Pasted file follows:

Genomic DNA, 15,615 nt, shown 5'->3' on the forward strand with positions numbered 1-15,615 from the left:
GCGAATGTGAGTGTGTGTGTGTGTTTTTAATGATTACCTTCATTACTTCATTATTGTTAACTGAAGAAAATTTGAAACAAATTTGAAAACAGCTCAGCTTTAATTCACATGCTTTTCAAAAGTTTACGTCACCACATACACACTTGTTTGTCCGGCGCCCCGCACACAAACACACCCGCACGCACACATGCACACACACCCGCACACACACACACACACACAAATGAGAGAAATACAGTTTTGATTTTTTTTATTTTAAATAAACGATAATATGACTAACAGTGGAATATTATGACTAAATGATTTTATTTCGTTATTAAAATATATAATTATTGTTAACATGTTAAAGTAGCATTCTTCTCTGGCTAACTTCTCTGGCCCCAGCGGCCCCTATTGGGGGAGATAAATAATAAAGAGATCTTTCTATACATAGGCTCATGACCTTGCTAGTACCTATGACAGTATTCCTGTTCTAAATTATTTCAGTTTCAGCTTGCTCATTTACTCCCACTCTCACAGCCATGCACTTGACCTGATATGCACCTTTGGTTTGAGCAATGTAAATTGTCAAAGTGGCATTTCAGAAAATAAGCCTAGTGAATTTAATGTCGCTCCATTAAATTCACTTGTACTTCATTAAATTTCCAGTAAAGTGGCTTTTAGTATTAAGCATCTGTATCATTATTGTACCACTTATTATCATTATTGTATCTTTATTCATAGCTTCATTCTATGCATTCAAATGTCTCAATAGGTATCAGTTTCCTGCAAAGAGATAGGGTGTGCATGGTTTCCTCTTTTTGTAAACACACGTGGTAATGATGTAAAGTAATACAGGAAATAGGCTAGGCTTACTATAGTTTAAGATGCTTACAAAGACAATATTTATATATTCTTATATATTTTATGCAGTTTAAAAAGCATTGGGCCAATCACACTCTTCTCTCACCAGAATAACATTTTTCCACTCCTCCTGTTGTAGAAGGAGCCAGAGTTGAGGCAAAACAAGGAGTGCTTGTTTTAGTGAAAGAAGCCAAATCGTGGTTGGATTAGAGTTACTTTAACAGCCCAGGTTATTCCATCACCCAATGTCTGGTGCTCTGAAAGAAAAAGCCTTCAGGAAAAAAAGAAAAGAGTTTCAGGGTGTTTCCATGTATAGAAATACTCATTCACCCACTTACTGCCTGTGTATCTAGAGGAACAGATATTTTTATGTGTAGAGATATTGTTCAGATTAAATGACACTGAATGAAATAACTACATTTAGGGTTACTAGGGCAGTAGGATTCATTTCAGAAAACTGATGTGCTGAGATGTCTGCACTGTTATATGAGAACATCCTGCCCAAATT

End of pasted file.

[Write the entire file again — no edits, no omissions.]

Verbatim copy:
Genomic DNA, 15,615 nt, shown 5'->3' on the forward strand with positions numbered 1-15,615 from the left:
GCGAATGTGAGTGTGTGTGTGTGTTTTTAATGATTACCTTCATTACTTCATTATTGTTAACTGAAGAAAATTTGAAACAAATTTGAAAACAGCTCAGCTTTAATTCACATGCTTTTCAAAAGTTTACGTCACCACATACACACTTGTTTGTCCGGCGCCCCGCACACAAACACACCCGCACGCACACATGCACACACACCCGCACACACACACACACACACAAATGAGAGAAATACAGTTTTGATTTTTTTTATTTTAAATAAACGATAATATGACTAACAGTGGAATATTATGACTAAATGATTTTATTTCGTTATTAAAATATATAATTATTGTTAACATGTTAAAGTAGCATTCTTCTCTGGCTAACTTCTCTGGCCCCAGCGGCCCCTATTGGGGGAGATAAATAATAAAGAGATCTTTCTATACATAGGCTCATGACCTTGCTAGTACCTATGACAGTATTCCTGTTCTAAATTATTTCAGTTTCAGCTTGCTCATTTACTCCCACTCTCACAGCCATGCACTTGACCTGATATGCACCTTTGGTTTGAGCAATGTAAATTGTCAAAGTGGCATTTCAGAAAATAAGCCTAGTGAATTTAATGTCGCTCCATTAAATTCACTTGTACTTCATTAAATTTCCAGTAAAGTGGCTTTTAGTATTAAGCATCTGTATCATTATTGTACCACTTATTATCATTATTGTATCTTTATTCATAGCTTCATTCTATGCATTCAAATGTCTCAATAGGTATCAGTTTCCTGCAAAGAGATAGGGTGTGCATGGTTTCCTCTTTTTGTAAACACACGTGGTAATGATGTAAAGTAATACAGGAAATAGGCTAGGCTTACTATAGTTTAAGATGCTTACAAAGACAATATTTATATATTCTTATATATTTTATGCAGTTTAAAAAGCATTGGGCCAATCACACTCTTCTCTCACCAGAATAACATTTTTCCACTCCTCCTGTTGTAGAAGGAGCCAGAGTTGAGGCAAAACAAGGAGTGCTTGTTTTAGTGAAAGAAGCCAAATCGTGGTTGGATTAGAGTTACTTTAACAGCCCAGGTTATTCCATCACCCAATGTCTGGTGCTCTGAAAGAAAAAGCCTTCAGGAAAAAAAGAAAAGAGTTTCAGGGTGTTTCCATGTATAGAAATACTCATTCACCCACTTACTGCCTGTGTATCTAGAGGAACAGATATTTTTATGTGTAGAGATATTGTTCAGATTAAATGACACTGAATGAAATAACTACATTTAGGGTTACTAGGGCAGTAGGATTCATTTCAGAAAACTGATGTGCTGAGATGTCTGCACTGTTATATGAGAACATCCTGCCCAAATT